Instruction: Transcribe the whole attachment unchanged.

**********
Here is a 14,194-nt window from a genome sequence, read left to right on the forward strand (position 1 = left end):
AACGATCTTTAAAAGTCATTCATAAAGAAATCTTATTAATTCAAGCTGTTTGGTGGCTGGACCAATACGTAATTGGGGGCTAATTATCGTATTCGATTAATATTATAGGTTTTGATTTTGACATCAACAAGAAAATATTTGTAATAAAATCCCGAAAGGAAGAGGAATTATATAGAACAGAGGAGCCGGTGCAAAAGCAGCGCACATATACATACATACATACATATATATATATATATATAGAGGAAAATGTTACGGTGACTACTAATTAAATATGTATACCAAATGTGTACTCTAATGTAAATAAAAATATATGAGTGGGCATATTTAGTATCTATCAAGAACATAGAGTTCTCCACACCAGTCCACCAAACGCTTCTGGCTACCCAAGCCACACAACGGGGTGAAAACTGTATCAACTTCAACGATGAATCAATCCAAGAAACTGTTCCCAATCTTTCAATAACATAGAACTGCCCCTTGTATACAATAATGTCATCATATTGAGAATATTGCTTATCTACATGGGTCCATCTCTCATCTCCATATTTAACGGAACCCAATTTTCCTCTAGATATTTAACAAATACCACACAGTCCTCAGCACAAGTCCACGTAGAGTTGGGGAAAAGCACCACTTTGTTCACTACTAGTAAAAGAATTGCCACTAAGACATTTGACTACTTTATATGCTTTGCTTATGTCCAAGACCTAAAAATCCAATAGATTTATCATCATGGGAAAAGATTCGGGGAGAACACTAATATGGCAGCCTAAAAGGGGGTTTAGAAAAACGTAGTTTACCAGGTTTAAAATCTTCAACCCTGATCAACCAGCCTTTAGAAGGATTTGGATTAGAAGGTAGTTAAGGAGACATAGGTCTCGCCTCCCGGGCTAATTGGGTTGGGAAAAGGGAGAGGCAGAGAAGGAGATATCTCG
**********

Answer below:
Here is a 14,194-nt window from a genome sequence, read left to right on the forward strand (position 1 = left end):
AACGATCTTTAAAAGTCATTCATAAAGAAATCTTATTAATTCAAGCTGTTTGGTGGCTGGACCAATACGTAATTGGGGGCTAATTATCGTATTCGATTAATATTATAGGTTTTGATTTTGACATCAACAAGAAAATATTTGTAATAAAATCCCGAAAGGAAGAGGAATTATATAGAACAGAGGAGCCGGTGCAAAAGCAGCGCACATATACATACATACATACATATATATATATATATATAGAGGAAAATGTTACGGTGACTACTAATTAAATATGTATACCAAATGTGTACTCTAATGTAAATAAAAATATATGAGTGGGCATATTTAGTATCTATCAAGAACATAGAGTTCTCCACACCAGTCCACCAAACGCTTCTGGCTACCCAAGCCACACAACGGGGTGAAAACTGTATCAACTTCAACGATGAATCAATCCAAGAAACTGTTCCCAATCTTTCAATAACATAGAACTGCCCCTTGTATACAATAATGTCATCATATTGAGAATATTGCTTATCTACATGGGTCCATCTCTCATCTCCATATTTAACGGAACCCAATTTTCCTCTAGATATTTAACAAATACCACACAGTCCTCAGCACAAGTCCACGTAGAGTTGGGGAAAAGCACCACTTTGTTCACTACTAGTAAAAGAATTGCCACTAAGACATTTGACTACTTTATATGCTTTGCTTATGTCCAAGACCTAAAAATCCAATAGATTTATCATCATGGGAAAAGATTCGGGGAGAACACTAATATGGCAGCCTAAAAGGGGGTTTAGAAAAACGTAGTTTACCAGGTTTAAAATCTTCAACCCTGATCAACCAGCCTTTAGAAGGATTTGGATTAGAAGGTAGTTAAGGAGACATAGGTCTCGCCTCCCGGGCTAATTGGGTTGGGAAAAGGGAGAGGCAGAGAAGGAGATATCTCG